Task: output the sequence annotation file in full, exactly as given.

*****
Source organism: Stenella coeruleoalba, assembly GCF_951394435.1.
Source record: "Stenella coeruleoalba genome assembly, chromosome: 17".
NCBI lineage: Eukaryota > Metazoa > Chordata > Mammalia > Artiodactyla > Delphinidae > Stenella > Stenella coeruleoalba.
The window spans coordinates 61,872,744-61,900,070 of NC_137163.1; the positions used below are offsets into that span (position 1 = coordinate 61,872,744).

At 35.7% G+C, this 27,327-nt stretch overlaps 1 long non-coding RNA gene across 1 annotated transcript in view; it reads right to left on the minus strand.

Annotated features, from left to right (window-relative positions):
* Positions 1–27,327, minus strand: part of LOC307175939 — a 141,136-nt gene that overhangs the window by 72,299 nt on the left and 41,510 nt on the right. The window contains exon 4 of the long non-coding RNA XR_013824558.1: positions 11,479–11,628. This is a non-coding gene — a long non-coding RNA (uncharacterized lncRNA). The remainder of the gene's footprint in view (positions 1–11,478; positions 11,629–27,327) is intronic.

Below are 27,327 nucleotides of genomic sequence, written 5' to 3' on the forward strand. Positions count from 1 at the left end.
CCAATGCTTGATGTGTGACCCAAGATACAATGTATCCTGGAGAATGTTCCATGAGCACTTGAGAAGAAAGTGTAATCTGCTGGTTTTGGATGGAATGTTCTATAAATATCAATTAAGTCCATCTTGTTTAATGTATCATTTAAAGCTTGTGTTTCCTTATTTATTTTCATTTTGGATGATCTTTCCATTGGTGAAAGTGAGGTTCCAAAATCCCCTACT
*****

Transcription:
Source organism: Stenella coeruleoalba, assembly GCF_951394435.1.
Source record: "Stenella coeruleoalba genome assembly, chromosome: 17".
NCBI lineage: Eukaryota > Metazoa > Chordata > Mammalia > Artiodactyla > Delphinidae > Stenella > Stenella coeruleoalba.
The window spans coordinates 61,872,744-61,900,070 of NC_137163.1; the positions used below are offsets into that span (position 1 = coordinate 61,872,744).

At 35.7% G+C, this 27,327-nt stretch overlaps 1 long non-coding RNA gene across 1 annotated transcript in view; it reads right to left on the minus strand.

Annotated features, from left to right (window-relative positions):
* Positions 1–27,327, minus strand: part of LOC307175939 — a 141,136-nt gene that overhangs the window by 72,299 nt on the left and 41,510 nt on the right. The window contains exon 4 of the long non-coding RNA XR_013824558.1: positions 11,479–11,628. This is a non-coding gene — a long non-coding RNA (uncharacterized lncRNA). The remainder of the gene's footprint in view (positions 1–11,478; positions 11,629–27,327) is intronic.

Below are 27,327 nucleotides of genomic sequence, written 5' to 3' on the forward strand. Positions count from 1 at the left end.
CCAATGCTTGATGTGTGACCCAAGATACAATGTATCCTGGAGAATGTTCCATGAGCACTTGAGAAGAAAGTGTAATCTGCTGGTTTTGGATGGAATGTTCTATAAATATCAATTAAGTCCATCTTGTTTAATGTATCATTTAAAGCTTGTGTTTCCTTATTTATTTTCATTTTGGATGATCTTTCCATTGGTGAAAGTGAGGTTCCAAAATCCCCTACT